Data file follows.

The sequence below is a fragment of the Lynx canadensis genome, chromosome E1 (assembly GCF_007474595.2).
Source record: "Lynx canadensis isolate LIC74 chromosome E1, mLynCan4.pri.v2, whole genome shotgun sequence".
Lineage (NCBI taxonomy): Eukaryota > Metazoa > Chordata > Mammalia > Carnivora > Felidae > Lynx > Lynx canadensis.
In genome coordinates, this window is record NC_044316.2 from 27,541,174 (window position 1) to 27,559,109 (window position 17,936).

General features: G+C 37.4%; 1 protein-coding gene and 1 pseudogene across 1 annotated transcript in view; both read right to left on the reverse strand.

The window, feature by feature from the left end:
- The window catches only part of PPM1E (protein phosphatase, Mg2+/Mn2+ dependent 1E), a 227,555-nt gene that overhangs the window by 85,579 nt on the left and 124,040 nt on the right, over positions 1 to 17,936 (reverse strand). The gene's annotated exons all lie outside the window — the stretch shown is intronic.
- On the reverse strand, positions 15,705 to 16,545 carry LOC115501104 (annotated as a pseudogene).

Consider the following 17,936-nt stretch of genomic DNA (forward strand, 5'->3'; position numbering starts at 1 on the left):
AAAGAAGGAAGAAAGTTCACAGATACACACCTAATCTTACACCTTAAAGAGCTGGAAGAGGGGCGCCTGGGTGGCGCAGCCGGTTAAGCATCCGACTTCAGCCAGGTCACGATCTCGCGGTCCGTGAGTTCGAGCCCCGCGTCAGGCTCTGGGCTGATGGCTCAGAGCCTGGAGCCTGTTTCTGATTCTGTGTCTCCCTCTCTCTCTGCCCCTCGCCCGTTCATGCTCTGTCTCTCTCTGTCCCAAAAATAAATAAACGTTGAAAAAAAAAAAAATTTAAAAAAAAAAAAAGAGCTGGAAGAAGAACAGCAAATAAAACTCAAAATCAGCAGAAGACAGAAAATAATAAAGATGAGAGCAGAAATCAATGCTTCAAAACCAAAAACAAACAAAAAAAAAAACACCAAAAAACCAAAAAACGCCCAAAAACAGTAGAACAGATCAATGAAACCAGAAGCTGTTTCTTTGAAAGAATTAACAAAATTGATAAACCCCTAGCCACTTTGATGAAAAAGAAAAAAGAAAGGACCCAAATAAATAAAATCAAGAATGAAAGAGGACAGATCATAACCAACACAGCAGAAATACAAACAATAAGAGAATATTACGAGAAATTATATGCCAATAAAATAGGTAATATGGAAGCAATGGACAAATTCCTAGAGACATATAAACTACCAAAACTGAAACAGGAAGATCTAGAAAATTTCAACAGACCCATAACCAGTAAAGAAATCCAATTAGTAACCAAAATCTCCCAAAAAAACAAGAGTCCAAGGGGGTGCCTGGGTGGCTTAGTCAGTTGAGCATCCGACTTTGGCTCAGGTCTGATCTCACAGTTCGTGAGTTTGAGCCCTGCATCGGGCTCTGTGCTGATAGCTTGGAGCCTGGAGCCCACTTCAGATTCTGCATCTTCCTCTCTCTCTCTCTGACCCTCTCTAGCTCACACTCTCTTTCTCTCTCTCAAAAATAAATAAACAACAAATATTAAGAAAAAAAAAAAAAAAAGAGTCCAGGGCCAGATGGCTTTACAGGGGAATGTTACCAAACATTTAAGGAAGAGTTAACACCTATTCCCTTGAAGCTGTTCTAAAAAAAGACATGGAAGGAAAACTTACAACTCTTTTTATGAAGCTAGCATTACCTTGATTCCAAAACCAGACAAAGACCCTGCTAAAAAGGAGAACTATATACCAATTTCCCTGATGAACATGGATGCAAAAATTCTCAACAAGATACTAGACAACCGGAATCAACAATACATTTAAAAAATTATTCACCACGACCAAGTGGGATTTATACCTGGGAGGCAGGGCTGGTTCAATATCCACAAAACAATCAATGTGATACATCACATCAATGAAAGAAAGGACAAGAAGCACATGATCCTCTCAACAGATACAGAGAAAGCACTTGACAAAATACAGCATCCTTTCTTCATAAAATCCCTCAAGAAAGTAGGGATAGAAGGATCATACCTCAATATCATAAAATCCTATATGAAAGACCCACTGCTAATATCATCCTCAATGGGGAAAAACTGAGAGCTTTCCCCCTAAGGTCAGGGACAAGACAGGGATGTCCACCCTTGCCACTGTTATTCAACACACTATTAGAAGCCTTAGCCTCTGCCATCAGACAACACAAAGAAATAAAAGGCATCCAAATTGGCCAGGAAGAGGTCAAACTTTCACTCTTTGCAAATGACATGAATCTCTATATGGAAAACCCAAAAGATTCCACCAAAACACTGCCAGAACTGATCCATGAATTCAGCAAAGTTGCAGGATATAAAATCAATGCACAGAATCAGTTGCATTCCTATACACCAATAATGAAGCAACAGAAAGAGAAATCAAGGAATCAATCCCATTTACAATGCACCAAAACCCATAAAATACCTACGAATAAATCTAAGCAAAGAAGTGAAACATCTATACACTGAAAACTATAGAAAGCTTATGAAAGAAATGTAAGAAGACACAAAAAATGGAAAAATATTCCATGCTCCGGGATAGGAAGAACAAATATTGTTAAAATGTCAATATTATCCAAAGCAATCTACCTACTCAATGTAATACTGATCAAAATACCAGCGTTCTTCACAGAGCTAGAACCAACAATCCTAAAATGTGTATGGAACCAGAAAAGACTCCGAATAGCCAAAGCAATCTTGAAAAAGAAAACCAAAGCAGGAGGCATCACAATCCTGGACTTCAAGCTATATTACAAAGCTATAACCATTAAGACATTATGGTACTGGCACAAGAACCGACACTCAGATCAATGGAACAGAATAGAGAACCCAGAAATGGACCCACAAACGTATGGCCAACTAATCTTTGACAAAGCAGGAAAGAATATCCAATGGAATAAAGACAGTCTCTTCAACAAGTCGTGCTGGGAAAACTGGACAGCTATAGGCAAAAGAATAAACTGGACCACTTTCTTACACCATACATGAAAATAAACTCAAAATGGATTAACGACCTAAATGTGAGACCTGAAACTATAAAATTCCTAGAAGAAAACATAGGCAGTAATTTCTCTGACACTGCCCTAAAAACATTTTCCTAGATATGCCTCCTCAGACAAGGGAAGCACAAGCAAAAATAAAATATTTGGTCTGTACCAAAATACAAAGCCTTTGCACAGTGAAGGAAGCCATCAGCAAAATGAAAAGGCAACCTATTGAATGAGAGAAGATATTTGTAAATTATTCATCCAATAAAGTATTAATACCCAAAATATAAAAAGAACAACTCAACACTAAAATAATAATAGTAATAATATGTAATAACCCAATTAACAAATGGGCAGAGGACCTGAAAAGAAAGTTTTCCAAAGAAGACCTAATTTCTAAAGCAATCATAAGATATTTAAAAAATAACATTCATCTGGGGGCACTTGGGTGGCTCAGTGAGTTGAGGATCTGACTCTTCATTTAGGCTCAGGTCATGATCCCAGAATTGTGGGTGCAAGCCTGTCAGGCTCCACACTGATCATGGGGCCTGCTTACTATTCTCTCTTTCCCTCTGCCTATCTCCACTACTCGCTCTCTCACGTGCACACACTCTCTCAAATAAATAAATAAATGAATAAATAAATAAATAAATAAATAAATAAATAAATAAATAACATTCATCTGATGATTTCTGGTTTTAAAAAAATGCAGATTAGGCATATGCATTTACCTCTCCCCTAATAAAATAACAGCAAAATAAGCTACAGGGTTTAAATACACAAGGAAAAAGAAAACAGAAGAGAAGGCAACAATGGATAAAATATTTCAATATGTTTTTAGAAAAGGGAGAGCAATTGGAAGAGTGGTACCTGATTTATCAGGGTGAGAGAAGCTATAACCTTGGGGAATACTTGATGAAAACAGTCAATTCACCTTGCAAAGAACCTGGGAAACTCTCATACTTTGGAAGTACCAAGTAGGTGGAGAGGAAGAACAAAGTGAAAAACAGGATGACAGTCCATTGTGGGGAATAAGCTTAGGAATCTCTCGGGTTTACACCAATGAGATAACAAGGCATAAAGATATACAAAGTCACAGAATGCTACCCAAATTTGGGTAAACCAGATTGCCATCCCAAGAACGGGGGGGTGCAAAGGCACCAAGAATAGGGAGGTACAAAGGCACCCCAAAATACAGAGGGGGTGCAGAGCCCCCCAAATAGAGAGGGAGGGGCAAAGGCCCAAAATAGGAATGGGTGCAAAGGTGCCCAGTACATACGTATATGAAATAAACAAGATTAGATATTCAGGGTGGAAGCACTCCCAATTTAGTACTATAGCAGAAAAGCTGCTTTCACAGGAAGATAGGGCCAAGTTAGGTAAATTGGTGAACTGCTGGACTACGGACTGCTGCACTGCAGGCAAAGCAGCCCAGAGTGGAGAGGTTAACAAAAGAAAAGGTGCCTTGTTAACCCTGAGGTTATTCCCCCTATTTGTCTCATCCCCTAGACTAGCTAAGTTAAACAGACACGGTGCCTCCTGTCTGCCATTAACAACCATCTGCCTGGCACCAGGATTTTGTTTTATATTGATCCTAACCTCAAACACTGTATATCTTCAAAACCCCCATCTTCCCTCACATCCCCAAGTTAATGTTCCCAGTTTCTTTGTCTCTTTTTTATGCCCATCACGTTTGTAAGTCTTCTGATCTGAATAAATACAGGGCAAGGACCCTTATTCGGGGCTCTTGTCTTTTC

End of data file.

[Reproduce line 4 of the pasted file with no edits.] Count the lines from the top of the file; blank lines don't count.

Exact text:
In genome coordinates, this window is record NC_044316.2 from 27,541,174 (window position 1) to 27,559,109 (window position 17,936).